For the majority of low risk tenants, commercial landlords will require the minimum security deposit of one month’s rent. This monthly number is generally based on the amount payable in the first year of the lease term, but some landlords may require that it be the rent payable in the last year of the lease term. In either case, the security deposit is not subject to reduction.

For tenants that present an element of risk beyond a landlord’s acceptable risk profile, an increased security deposit may be required. This generally takes the form of multiple months’ rent but can also be tied to other economic concessions such as tenant improvement allowances or market conditions such as estimated lease up time. Whatever the reason, an increased security deposit can present tenants with significant financial hardships which may make the deal untenable.

Burn down provisions provide a way for tenants to get back some of that increased security deposit over the term of the lease. Typically they are structured such that, if the tenant is not in default (beyond applicable notice and cure periods, an important distinction), the landlord will return a portion of the security deposit after a certain period of time. This amount can be all at once or staggered over time until the security deposit is reduced to one month’s rent.

For example, a tenant desires to enter into a 5-year lease from a landlord who, after reviewing the tenant’s financials, will require a 3-month security deposit to mitigate their risk. The tenant, not wanting to have that cash tied up for the entire term of the lease, can try to negotiate a burn down provision so that on the first anniversary of the lease commencement date the landlord will return a portion of the security deposit in the amount of 2 months’ rent. The landlord may push back and modify the terms so that only one month’s rent is returned on the 1st anniversary of the lease commencement date and the additional month on the 2nd anniversary of the lease commencement date.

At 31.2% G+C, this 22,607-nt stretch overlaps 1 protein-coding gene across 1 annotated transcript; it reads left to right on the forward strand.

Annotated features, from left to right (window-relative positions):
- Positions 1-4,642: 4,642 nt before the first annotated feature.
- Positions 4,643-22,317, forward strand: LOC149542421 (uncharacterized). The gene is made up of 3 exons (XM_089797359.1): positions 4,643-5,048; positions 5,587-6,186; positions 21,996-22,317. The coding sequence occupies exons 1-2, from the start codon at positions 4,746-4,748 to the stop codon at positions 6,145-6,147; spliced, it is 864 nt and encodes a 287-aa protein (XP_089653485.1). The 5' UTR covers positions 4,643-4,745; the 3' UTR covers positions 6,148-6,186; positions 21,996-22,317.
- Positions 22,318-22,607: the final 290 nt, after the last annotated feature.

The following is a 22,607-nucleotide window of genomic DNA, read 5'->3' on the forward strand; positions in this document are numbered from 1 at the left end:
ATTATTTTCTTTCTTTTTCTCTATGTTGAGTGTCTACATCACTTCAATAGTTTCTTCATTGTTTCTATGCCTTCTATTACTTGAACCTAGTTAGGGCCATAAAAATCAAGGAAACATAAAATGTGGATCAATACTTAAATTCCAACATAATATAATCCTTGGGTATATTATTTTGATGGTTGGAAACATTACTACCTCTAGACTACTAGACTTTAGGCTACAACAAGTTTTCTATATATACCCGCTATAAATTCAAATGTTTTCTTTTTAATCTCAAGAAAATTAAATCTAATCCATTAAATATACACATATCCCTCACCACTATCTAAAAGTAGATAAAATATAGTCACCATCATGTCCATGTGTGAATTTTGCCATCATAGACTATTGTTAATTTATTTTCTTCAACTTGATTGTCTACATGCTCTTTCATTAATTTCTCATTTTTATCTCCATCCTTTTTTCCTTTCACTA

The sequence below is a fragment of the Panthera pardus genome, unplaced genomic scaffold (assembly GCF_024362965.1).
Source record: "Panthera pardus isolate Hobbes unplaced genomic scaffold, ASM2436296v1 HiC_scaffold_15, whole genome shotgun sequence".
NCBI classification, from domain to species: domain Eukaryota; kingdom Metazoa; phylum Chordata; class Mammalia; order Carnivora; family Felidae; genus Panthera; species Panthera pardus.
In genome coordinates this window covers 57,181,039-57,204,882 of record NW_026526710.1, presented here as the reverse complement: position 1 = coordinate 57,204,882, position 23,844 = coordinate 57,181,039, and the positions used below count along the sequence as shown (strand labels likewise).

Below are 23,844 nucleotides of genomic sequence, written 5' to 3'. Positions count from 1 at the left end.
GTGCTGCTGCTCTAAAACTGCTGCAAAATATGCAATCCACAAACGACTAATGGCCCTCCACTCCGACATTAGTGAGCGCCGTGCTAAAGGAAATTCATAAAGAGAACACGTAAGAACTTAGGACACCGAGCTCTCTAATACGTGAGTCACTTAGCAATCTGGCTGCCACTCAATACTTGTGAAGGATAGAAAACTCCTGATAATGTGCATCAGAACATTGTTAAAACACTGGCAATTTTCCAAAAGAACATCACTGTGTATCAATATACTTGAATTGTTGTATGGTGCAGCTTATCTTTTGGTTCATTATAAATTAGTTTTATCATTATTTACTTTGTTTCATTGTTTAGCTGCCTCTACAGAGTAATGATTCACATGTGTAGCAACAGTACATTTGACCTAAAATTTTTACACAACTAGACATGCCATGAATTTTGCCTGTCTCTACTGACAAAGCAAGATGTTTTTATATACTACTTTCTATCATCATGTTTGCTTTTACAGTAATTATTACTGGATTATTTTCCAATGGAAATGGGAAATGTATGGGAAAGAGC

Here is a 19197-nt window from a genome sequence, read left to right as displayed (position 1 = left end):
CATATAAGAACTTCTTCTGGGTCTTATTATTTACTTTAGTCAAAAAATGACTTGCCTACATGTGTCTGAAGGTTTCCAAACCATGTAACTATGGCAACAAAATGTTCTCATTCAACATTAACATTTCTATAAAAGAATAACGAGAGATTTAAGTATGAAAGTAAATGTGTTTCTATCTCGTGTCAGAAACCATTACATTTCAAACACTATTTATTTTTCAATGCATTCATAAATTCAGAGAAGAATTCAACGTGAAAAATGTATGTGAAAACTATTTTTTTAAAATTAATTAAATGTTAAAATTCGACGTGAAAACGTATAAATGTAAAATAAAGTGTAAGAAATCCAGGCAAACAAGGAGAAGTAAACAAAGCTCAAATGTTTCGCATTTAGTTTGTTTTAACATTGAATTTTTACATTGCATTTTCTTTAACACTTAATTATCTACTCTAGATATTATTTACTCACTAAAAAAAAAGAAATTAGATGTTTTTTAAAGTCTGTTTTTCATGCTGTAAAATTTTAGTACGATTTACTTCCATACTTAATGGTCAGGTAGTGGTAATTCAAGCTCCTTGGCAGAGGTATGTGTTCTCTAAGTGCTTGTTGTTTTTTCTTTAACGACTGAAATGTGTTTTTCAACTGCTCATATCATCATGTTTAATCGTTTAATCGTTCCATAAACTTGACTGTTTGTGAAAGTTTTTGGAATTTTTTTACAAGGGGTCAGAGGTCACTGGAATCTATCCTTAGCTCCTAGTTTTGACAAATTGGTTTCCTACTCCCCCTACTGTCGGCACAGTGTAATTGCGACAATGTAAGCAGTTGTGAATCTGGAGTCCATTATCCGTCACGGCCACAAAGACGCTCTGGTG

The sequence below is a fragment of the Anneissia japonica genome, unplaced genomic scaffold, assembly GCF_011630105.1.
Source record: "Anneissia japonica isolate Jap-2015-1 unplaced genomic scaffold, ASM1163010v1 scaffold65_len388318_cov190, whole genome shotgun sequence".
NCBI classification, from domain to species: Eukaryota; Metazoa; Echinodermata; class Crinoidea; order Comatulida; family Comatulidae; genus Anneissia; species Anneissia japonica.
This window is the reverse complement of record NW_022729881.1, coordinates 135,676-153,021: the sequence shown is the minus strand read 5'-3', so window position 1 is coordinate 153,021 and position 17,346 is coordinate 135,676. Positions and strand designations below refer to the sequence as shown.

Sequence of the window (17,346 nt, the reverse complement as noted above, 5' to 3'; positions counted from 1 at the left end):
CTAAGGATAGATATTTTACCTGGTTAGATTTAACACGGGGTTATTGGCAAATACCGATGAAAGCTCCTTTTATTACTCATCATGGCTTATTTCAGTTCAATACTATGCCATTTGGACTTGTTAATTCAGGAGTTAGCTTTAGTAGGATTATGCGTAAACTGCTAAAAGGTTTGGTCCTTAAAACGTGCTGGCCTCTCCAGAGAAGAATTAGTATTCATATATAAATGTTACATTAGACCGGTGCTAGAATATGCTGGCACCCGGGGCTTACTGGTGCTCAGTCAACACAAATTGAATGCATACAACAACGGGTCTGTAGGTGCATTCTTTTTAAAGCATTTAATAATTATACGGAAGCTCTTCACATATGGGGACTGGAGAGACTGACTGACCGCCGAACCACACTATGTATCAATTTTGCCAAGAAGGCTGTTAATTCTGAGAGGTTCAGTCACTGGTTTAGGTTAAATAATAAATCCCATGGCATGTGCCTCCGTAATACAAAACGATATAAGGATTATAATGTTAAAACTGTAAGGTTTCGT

Due to the time value of money, the tenant will want as much of the security deposit refunded as quickly as possible while the landlord will want to hold onto as much of the money as possible for the longest period of time. As always it’s recommended to seek the advice of an experienced commercial broker who understands both the tenant’s and landlord’s needs and can thus structure terms that satisfy both.

For more information or if you have any questions, please contact Ryan Rauner, CCIM at 703-943-7079 and Ryan@RealMarkets.com

Rosslyn-Ballston Corridor Overview Q1 2019

Rosslyn, Virginia skyline

Ballston Submarket Overview

Ballston has historically been able to attract tenants in various industries, ranging from government and major public companies to smaller firms because of its highly accessible regional location. But a spate of recent tenant relocations has driven negative absorption and rising vacancy. Consequently, rent growth was minimal from 2012–17, with losses in three of those six years, and losses have continued this year. After a long pause in construction, Shooshan Co. broke ground on 4040 Wilson Blvd. in early 2018, a project that will include a mix of office, residential, and retail. Investors have maintained an interest in Ballston, and while volume has declined since 2015, Two Liberty Center sold in November 2017 for more than $72 million.

Clarendon/Courthouse Submarket Overview

Wedged between Rosslyn and the Ballston and Virginia Square Submarkets, Clarendon/Courthouse is more often thought of as residential area than a business center. However, the submarket has more than 6 million SF of inventory and is home to a host of government tenants and contractors. The submarket has two Metro stops along the central stretch of the Rosslyn-Ballston Corridor, and a heavier concentration of retail and residential uses than Rosslyn and Ballston.